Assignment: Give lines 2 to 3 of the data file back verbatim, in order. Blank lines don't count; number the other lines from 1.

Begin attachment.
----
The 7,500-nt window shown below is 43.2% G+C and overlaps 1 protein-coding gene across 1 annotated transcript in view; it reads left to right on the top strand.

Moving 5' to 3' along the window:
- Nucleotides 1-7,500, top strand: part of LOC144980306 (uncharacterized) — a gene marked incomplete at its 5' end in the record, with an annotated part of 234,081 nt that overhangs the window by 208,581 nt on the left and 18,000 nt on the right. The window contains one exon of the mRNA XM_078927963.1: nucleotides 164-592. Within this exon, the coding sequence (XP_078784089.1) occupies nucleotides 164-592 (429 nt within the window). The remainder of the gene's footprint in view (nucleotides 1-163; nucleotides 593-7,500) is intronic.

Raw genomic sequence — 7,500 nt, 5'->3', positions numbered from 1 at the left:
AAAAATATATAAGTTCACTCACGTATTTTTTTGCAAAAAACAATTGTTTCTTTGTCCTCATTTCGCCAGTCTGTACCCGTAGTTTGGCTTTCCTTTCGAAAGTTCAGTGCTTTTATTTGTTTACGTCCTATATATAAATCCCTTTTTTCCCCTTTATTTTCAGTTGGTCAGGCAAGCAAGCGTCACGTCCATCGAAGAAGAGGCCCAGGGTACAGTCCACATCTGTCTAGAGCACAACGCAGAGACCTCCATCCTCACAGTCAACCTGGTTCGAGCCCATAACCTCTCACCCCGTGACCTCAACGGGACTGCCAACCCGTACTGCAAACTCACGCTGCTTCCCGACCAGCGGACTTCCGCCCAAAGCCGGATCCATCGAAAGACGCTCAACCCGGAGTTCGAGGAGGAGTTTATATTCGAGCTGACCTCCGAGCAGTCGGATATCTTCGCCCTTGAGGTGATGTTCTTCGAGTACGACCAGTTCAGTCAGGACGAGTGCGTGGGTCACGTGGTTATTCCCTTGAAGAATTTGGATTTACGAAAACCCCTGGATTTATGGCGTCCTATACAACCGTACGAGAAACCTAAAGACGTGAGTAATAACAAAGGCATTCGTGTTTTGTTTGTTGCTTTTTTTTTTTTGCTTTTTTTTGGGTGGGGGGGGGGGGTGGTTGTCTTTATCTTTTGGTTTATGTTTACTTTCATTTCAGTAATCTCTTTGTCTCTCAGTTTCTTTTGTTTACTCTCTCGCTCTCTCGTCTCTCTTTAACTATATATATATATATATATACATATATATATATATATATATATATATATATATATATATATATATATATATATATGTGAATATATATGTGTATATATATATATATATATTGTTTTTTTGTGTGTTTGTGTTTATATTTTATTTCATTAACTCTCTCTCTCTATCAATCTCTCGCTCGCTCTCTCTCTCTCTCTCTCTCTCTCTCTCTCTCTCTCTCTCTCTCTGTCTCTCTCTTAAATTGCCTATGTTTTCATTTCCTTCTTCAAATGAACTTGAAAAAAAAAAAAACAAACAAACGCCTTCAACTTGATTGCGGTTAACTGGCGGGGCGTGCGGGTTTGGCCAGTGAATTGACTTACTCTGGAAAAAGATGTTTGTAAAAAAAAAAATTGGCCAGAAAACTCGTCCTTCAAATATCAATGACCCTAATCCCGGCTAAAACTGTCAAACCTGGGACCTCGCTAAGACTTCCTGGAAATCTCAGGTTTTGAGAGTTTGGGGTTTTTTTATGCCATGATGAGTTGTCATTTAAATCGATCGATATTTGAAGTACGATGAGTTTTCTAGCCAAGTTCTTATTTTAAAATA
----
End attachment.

Moving 5' to 3' along the window:
- Nucleotides 1-7,500, top strand: part of LOC144980306 (uncharacterized) — a gene marked incomplete at its 5' end in the record, with an annotated part of 234,081 nt that overhangs the window by 208,581 nt on the left and 18,000 nt on the right. The window contains one exon of the mRNA XM_078927963.1: nucleotides 164-592. Within this exon, the coding sequence (XP_078784089.1) occupies nucleotides 164-592 (429 nt within the window). The remainder of the gene's footprint in view (nucleotides 1-163; nucleotides 593-7,500) is intronic.